- Linux capabilities – Linux Capabilities (POSIX 1003.1e) are designed to split up the root privilege into a set of distinct privileges which can be independently enabled or disabled. These are used to restrict what a process running as root can do in the system. Most default profiles disable all capabilities.
- X11 sandboxing support is built around two external X11 server software packages, Xpra and Xephyr.
- D-BUS filtering
- AppArmor and SELinux support
Firejail can attach a new TCP/IP networking stack to the sandbox. The new stack comes with its own routing table, firewall, and set of interfaces. Implemented as a Linux namespace inside the kernel, the stack is totally independent.
These are the networking operations supported by Firejail:
- create new interfaces – create Linux kernel macvlan and bridge devices and move them in the sandbox.
- move existing interfaces inside the sandbox. The interface configuration is preserved. We use this feature to connect sandboxes to specific VLANs.
- assign addresses – Firejail assigns IP addresses automatically using a simple ARP-scan mechanism. The user can also specify IP addresses. Both IPv4 and IPv6 are supported. Assigning addresses using DHCP is also supported.
- hostname support.
- DNS and encrypted DNS support.
- Linux netfilter support – a custom netfilter configuration can be installed in the sandbox. Several filter examples using the regular netfilter/iptables syntax are provided with the sandbox software.
- network locking support – builds and deploys a custom firewall allowing network traffic only to the addresses accessed in the first o one minute of sandbox operation. This feature comes in handy when sandboxing programs that talk only to a small number of IP addresses, such as mail clients, games, Tor browser.
- traffic tracing – a simple traffic monitor for TCP and UDP streams.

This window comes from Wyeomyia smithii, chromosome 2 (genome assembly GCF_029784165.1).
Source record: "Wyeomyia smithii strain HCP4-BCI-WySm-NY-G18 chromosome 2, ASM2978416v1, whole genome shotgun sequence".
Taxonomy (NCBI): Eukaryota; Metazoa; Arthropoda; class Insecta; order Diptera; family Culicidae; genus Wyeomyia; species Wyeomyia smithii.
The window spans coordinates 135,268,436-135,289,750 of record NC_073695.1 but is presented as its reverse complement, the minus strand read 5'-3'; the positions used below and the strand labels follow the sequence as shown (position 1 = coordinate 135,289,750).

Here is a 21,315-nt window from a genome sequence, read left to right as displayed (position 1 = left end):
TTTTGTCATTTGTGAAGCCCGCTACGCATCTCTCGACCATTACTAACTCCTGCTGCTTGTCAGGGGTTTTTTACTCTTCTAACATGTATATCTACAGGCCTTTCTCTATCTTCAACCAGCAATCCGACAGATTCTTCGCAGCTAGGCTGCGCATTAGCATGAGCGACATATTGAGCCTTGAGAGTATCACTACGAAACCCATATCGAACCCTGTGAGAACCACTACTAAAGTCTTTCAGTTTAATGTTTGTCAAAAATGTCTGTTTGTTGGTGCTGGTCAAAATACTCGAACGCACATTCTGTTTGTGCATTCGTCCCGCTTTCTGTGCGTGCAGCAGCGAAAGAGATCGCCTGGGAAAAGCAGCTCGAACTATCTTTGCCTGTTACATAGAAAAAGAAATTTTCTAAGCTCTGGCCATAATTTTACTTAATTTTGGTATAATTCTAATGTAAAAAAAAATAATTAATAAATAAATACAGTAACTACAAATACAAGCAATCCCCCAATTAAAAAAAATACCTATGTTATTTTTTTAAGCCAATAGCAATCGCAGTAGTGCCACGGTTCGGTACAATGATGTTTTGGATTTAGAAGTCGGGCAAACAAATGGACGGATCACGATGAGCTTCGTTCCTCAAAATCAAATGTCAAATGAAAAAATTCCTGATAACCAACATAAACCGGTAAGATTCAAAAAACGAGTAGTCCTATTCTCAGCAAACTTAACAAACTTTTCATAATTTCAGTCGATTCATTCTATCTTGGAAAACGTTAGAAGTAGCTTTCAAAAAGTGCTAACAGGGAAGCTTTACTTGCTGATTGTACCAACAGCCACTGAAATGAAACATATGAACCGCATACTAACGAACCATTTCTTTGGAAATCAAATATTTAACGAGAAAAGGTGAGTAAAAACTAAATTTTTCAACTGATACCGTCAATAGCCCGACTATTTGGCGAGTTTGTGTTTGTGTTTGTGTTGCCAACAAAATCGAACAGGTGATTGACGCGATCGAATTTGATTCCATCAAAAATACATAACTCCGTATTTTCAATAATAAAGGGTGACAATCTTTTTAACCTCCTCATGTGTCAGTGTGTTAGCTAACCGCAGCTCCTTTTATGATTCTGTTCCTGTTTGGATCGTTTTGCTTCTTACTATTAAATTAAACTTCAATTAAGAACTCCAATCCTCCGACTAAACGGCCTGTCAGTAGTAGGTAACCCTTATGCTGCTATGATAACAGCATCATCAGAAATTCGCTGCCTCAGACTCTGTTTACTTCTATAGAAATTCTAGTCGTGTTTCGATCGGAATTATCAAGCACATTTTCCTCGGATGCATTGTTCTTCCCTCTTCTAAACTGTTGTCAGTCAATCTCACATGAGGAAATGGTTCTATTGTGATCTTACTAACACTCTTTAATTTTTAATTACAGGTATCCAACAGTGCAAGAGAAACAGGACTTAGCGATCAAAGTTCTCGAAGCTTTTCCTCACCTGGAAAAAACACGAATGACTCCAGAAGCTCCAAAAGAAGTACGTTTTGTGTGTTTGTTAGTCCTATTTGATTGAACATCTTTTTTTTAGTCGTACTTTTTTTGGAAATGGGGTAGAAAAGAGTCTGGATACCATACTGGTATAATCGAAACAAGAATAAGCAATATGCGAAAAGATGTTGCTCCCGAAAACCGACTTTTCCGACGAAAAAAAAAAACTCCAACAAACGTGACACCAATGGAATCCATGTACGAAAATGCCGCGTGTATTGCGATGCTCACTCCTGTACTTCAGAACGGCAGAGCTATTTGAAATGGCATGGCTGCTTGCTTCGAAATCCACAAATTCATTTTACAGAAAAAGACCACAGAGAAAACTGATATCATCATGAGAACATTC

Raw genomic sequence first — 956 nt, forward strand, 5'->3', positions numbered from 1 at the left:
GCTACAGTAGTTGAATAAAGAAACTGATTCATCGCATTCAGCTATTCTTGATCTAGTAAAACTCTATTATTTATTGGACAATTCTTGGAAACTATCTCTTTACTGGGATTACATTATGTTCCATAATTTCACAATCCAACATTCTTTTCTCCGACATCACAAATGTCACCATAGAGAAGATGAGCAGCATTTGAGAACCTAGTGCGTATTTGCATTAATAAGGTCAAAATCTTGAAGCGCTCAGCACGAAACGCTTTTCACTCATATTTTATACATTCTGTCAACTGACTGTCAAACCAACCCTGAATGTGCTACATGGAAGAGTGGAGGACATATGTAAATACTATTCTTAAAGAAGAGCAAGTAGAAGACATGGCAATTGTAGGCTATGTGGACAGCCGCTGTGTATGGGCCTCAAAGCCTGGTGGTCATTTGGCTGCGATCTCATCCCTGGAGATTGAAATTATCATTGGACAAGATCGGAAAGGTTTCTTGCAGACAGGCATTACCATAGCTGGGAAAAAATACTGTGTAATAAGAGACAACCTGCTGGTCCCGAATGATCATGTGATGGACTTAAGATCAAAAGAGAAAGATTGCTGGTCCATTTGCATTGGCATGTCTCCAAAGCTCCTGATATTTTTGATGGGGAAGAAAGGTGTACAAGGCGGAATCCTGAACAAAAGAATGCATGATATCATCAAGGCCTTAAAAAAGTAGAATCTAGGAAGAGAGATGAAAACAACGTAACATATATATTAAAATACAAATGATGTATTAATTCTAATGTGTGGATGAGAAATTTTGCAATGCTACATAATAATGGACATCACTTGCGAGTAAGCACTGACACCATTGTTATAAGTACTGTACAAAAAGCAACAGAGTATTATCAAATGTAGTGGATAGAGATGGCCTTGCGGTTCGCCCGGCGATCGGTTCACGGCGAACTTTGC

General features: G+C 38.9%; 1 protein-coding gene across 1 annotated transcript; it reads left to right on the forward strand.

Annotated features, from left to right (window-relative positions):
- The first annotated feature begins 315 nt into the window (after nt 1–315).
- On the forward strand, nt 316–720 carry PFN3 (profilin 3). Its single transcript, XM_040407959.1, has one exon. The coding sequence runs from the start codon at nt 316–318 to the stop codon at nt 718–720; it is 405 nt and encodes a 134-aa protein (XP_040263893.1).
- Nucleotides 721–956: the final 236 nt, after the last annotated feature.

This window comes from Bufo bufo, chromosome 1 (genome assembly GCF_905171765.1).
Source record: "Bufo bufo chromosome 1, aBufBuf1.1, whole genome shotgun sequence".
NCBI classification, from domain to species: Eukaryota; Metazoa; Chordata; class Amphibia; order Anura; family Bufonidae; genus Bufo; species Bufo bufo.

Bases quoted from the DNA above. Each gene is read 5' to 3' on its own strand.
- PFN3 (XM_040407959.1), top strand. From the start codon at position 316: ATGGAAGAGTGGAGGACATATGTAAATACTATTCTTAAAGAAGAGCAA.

- traffic shaping – control the amount of data that flows into and out of sandboxes.
Located in /etc/firejail directory, profile files describe the filesystem container, the security filters and network configuration.
Most default security profiles use a restrictive dual 32-bit/64-bit seccomp-bpf filter, disable all capabilities, and enable a noroot user namespace inside the sandbox. The filesystem denies access to password and encryption keys. Some application classes such as games and web browsers use a virtual home directory, therefore hiding all private user files.
Allocate resources such as CPU time, system memory, and network bandwidth, using Linux Control Groups and Linux rlimits.
Universal packaging formats
Firejail supports AppImage packaging format natively. Simply add –appimage command line option and the package is mounted and run inside the sandbox.
We make available a simple tool, jailcheck, for auditing user sandboxes. Running as root, the program attaches itself to all running sandboxes, and it looks for major security problems with current user’s configuration.
Statistics and monitoring
Firejail provides a large number of options to track all the aspects of sandboxed applications. This includes monitoring CPU/memory/bandwidth usage, tracing system calls, monitoring exec and fork events, and logging accesses to blacklisted files and directories.
Graphical user interface
A GUI application, Firetools, is available as a separate software package.